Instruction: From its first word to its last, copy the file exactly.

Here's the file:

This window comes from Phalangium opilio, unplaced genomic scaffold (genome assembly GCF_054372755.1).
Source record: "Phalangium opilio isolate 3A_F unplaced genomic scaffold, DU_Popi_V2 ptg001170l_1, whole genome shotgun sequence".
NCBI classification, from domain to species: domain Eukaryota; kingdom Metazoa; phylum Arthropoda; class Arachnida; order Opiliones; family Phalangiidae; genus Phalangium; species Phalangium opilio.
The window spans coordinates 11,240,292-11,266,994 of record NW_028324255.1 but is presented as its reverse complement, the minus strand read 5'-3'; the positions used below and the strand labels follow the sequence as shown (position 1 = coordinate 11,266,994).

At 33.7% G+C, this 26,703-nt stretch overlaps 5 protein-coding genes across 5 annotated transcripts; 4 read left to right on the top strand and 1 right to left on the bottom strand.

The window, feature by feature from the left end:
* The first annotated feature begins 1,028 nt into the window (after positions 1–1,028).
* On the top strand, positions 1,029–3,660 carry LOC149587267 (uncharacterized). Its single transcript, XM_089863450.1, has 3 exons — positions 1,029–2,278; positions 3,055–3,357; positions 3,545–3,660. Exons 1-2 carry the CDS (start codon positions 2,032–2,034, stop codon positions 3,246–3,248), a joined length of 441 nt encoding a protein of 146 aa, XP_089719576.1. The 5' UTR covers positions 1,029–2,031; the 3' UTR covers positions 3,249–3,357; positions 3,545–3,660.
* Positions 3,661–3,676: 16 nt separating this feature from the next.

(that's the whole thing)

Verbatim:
This window comes from Phalangium opilio, unplaced genomic scaffold (genome assembly GCF_054372755.1).
Source record: "Phalangium opilio isolate 3A_F unplaced genomic scaffold, DU_Popi_V2 ptg001170l_1, whole genome shotgun sequence".
NCBI classification, from domain to species: domain Eukaryota; kingdom Metazoa; phylum Arthropoda; class Arachnida; order Opiliones; family Phalangiidae; genus Phalangium; species Phalangium opilio.
The window spans coordinates 11,240,292-11,266,994 of record NW_028324255.1 but is presented as its reverse complement, the minus strand read 5'-3'; the positions used below and the strand labels follow the sequence as shown (position 1 = coordinate 11,266,994).

At 33.7% G+C, this 26,703-nt stretch overlaps 5 protein-coding genes across 5 annotated transcripts; 4 read left to right on the top strand and 1 right to left on the bottom strand.

The window, feature by feature from the left end:
* The first annotated feature begins 1,028 nt into the window (after positions 1–1,028).
* On the top strand, positions 1,029–3,660 carry LOC149587267 (uncharacterized). Its single transcript, XM_089863450.1, has 3 exons — positions 1,029–2,278; positions 3,055–3,357; positions 3,545–3,660. Exons 1-2 carry the CDS (start codon positions 2,032–2,034, stop codon positions 3,246–3,248), a joined length of 441 nt encoding a protein of 146 aa, XP_089719576.1. The 5' UTR covers positions 1,029–2,031; the 3' UTR covers positions 3,249–3,357; positions 3,545–3,660.
* Positions 3,661–3,676: 16 nt separating this feature from the next.